Magazine article In These Times

In Vermont, Shades of McCarthy

Magazine article In These Times

In Vermont, Shades of McCarthy

Article excerpt

AT A SEPTEMBER 23 debate, Republican candidate for Vermont governor Brian Dubie waved a sheaf of 8.5 ? p printouts in the air. He announced he was holding a "list" of inmates "who need to be incarcerated," and said his Democratic rival Peter Shumlin's proposed corrections reform plan would free the criminals. Fanning the papers, Dubie charged:

"These are the 780 individuals that are on that list. On this list there are people that deal with pornography with children. There are drug dealers. There's a comprehensive list of who these people are. That's what my ad says. That's what the list is."

Sixty years earlier, another man waved papers, declaring: "I have here in my hand a list of 205-3 list of names that were made known to the Secretary of State as being members of the Communist Party and who are still working and shaping policy in the State Department."

Sen. Joseph McCarthy never made his list public, but repeatedly insisted it was real, and named card-carrying communists who threatened America's security. History guesses, hut cannot prove, that McCarthys list never existed.

But soon after Dubie 's iist maneuver, it emerged that the papers he brandished were not what the candidate claimed. The document did not contain 780 inmate names. It was not a list. H was simply a printout explaining state statutes.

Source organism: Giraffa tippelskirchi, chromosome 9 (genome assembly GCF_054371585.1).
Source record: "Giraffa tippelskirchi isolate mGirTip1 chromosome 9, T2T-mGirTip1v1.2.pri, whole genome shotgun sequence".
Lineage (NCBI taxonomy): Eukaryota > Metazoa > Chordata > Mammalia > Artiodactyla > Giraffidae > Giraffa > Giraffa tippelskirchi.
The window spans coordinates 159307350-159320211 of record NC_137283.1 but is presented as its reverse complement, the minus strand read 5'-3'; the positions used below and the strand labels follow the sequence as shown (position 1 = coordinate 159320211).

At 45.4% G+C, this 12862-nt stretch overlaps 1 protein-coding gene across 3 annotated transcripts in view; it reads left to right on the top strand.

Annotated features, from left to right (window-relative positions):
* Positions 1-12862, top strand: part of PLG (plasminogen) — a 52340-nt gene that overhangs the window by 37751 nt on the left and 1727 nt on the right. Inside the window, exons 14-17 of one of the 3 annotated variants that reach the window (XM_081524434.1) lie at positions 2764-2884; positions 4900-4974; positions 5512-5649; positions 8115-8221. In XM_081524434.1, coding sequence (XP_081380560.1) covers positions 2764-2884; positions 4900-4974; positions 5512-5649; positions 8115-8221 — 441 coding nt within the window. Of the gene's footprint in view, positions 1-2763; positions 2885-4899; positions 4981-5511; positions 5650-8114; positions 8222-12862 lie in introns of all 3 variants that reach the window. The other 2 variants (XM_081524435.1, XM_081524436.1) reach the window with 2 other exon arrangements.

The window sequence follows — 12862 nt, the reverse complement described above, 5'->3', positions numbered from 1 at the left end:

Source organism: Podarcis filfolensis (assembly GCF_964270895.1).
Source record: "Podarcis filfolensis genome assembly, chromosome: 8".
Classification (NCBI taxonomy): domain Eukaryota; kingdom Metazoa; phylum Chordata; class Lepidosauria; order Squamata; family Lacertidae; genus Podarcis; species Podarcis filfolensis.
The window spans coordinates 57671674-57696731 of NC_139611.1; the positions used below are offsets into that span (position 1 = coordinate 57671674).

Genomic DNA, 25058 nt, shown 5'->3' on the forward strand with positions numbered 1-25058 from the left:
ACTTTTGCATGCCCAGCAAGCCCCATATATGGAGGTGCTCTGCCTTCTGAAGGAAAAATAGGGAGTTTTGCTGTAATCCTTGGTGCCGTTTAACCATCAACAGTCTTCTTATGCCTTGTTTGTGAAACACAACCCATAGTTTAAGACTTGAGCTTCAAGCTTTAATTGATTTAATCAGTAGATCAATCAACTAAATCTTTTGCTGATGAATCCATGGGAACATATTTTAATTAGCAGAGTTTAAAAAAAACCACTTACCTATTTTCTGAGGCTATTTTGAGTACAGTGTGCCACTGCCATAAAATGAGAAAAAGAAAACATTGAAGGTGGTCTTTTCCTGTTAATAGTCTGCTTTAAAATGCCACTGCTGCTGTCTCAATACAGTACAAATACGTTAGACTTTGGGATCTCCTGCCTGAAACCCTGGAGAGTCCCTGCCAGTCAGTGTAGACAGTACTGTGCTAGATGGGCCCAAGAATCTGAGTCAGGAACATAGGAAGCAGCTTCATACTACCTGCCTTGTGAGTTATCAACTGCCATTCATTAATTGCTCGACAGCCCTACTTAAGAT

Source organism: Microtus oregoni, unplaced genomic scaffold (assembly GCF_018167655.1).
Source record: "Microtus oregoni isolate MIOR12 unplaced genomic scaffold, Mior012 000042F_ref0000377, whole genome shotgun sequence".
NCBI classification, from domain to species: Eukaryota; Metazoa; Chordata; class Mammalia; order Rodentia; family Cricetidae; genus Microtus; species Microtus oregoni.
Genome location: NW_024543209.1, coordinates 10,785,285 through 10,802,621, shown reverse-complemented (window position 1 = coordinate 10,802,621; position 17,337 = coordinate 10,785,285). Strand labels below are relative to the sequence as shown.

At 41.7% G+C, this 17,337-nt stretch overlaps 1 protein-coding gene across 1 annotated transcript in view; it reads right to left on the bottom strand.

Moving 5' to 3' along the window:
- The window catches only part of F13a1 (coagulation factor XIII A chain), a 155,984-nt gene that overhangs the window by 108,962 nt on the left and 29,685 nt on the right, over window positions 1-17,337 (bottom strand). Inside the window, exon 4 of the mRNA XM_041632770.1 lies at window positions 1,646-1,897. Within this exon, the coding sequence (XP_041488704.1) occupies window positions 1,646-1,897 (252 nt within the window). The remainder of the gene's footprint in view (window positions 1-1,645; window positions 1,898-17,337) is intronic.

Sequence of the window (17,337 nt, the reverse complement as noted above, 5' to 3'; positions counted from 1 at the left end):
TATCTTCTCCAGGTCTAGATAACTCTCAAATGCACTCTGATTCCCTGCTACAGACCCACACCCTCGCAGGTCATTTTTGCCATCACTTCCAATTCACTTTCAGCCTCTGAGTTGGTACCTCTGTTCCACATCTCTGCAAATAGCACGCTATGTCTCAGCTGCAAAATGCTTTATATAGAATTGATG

The race to replace Vermont's retiring moderate Republican governor is tight and the sides well drawn. Dubie, the current lieutenant governor, is a conservative in the pre-Tea Party Republican mold. He calls for lower taxes, less regulation and more business-friendly policies. In socially moderate Vermont, he has steered questions away from his anti-gay marriage stance.

Shumlin, the former state Senate pro-tern, is an acerbic and witty liberal with a reputation for playing hard-ball politics. He has promised to close down the state's leaky nuclear power plant, promote green energy, and implement single payer healthcare in Vermontno matter what the feds do. …

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